Monday, 1 October 2012
A failing government void of values and economic credibility
The inescapable story of today has been the news that Jersey remains in recession with negative economic growth of 1%. That's a 14% contraction in 3 years.
Whilst in the UK there is huge controversy when economic growth is at -0.5% and the fact that the UK has gone in, then out, then back into recession again, in Jersey there seems to be mainstream complacency from the public about the fact that our economic decline has been consistent without even a brief period of recovery like the UK.
In the UK there are threats of a general strike and a strong political opposition that attempts to argue against the failing governments economic plans. Yet in Jersey, the only ones seemingly ready to stand up and do something about it are the trade unions, who are dismissed by the media and right wing commentators and only make up a small part of the population anyway.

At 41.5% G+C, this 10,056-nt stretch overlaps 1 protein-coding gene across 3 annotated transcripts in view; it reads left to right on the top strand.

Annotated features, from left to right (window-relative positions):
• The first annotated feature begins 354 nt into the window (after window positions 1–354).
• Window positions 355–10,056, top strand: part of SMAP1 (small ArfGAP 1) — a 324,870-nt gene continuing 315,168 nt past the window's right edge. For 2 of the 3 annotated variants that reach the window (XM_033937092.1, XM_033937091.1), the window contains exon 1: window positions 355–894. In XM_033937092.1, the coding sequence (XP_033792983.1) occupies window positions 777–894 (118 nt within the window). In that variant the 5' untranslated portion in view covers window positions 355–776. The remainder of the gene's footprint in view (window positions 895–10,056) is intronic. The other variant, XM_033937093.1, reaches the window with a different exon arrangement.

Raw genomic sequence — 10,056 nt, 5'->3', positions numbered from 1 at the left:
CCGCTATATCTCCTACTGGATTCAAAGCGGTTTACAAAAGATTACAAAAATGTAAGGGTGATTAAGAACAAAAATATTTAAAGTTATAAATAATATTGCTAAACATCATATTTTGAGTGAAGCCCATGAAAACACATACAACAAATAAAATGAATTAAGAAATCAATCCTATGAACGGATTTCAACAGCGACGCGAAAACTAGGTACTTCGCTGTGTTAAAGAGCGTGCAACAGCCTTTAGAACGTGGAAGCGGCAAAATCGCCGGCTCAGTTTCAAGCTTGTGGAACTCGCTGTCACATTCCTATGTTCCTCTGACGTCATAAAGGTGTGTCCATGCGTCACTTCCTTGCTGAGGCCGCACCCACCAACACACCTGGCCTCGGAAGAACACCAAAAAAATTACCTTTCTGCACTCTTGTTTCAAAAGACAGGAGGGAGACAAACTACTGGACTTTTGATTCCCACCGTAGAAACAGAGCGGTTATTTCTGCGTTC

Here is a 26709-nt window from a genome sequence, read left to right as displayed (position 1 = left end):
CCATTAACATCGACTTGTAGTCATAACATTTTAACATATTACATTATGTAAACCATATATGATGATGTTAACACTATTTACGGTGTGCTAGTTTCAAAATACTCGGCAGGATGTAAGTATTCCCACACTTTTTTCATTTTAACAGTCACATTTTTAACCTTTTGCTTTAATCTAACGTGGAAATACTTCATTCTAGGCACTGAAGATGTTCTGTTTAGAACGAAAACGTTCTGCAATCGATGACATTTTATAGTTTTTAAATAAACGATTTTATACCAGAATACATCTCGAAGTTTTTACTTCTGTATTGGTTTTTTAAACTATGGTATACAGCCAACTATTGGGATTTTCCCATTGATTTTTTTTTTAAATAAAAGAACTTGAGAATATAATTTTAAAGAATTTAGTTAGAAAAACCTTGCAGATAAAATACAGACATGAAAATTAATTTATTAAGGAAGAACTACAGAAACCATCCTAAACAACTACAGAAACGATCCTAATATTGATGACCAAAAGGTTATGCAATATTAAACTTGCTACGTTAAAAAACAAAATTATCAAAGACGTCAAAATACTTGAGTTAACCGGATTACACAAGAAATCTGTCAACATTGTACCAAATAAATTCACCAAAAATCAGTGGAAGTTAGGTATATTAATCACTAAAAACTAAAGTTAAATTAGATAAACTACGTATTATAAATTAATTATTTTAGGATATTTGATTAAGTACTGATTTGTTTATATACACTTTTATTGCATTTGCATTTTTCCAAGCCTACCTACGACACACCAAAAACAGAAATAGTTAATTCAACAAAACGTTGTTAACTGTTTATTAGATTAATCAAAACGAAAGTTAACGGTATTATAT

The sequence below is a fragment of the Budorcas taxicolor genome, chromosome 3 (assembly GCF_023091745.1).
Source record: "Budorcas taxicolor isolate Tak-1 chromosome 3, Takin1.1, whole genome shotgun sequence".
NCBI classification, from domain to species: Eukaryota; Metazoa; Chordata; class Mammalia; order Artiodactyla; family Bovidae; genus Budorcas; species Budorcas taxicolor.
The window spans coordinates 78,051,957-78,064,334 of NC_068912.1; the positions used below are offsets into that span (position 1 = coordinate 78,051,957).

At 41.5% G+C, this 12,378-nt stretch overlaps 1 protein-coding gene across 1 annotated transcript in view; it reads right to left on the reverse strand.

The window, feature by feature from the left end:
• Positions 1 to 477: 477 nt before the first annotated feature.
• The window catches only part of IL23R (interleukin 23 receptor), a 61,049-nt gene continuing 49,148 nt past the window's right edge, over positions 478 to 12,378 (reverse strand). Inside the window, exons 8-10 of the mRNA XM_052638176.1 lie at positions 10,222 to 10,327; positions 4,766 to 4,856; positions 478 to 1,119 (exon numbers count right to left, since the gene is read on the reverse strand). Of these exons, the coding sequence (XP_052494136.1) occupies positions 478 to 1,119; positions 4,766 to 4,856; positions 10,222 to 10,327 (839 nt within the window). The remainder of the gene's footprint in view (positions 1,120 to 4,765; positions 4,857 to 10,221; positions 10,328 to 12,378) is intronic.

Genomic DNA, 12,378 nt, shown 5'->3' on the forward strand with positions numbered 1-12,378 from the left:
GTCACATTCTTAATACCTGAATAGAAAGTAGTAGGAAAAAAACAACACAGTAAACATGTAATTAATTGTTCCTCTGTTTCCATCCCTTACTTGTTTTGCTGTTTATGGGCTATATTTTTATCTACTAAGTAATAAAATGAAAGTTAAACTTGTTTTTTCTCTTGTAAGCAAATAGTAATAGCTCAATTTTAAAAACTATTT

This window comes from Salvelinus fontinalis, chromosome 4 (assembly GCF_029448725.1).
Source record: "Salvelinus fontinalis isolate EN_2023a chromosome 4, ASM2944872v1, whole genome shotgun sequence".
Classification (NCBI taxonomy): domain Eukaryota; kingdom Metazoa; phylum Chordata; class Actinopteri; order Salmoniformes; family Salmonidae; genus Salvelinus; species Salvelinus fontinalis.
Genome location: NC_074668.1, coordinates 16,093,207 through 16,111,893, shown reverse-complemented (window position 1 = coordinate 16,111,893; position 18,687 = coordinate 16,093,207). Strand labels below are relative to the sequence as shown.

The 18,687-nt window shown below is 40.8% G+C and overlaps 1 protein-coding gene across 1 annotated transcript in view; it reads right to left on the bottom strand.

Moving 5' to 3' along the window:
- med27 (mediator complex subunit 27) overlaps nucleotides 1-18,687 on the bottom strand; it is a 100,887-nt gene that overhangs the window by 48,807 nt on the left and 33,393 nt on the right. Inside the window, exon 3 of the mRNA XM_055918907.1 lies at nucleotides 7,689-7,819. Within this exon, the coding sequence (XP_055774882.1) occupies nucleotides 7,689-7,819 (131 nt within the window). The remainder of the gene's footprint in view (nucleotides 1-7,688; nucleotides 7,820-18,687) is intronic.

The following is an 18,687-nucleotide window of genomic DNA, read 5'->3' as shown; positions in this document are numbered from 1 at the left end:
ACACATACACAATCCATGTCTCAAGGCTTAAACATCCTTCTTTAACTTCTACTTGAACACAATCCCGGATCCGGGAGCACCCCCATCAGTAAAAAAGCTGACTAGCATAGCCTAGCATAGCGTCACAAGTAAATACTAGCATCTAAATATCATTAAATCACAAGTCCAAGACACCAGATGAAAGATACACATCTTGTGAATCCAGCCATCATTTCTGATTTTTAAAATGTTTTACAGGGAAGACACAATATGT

All the more important, this news comes at a time when we find out that in Guernsey their economy actually grew by 1%. We have two islands right next door to each other. Jersey is in recession, Guernsey is not. Jersey has high unemployment, Guernsey does not. Jersey has had to increase GST, Guernsey didn't even have to introduce one. This shows that it isn't just about a world wide downturn, but that government policy is capable on influencing it.
We really need to ask ourselves where Jersey is going wrong and what needs to change to fix things as soon as possible.
We had the astounding spin from Senator Ozouf that a 1% contraction in the economy was somehow "an encouraging sign", but when you dig deeper to see what the governments actual policies are in this tough economic time, it is anything but encouraging.
When the economy is in crisis you'd expect to see mainstream arguments (as they have in the UK) between what the appropriate way to fix it with public spending and tax initiatives is. In Jersey we don't really have this debate on any meaningful level. We just hear a few bits and bobs from a government that doesn't overtly seem to have any guiding principles or values leading to why it is doing what it is doing, and then the arguments about how each particular policy is in line with their vision.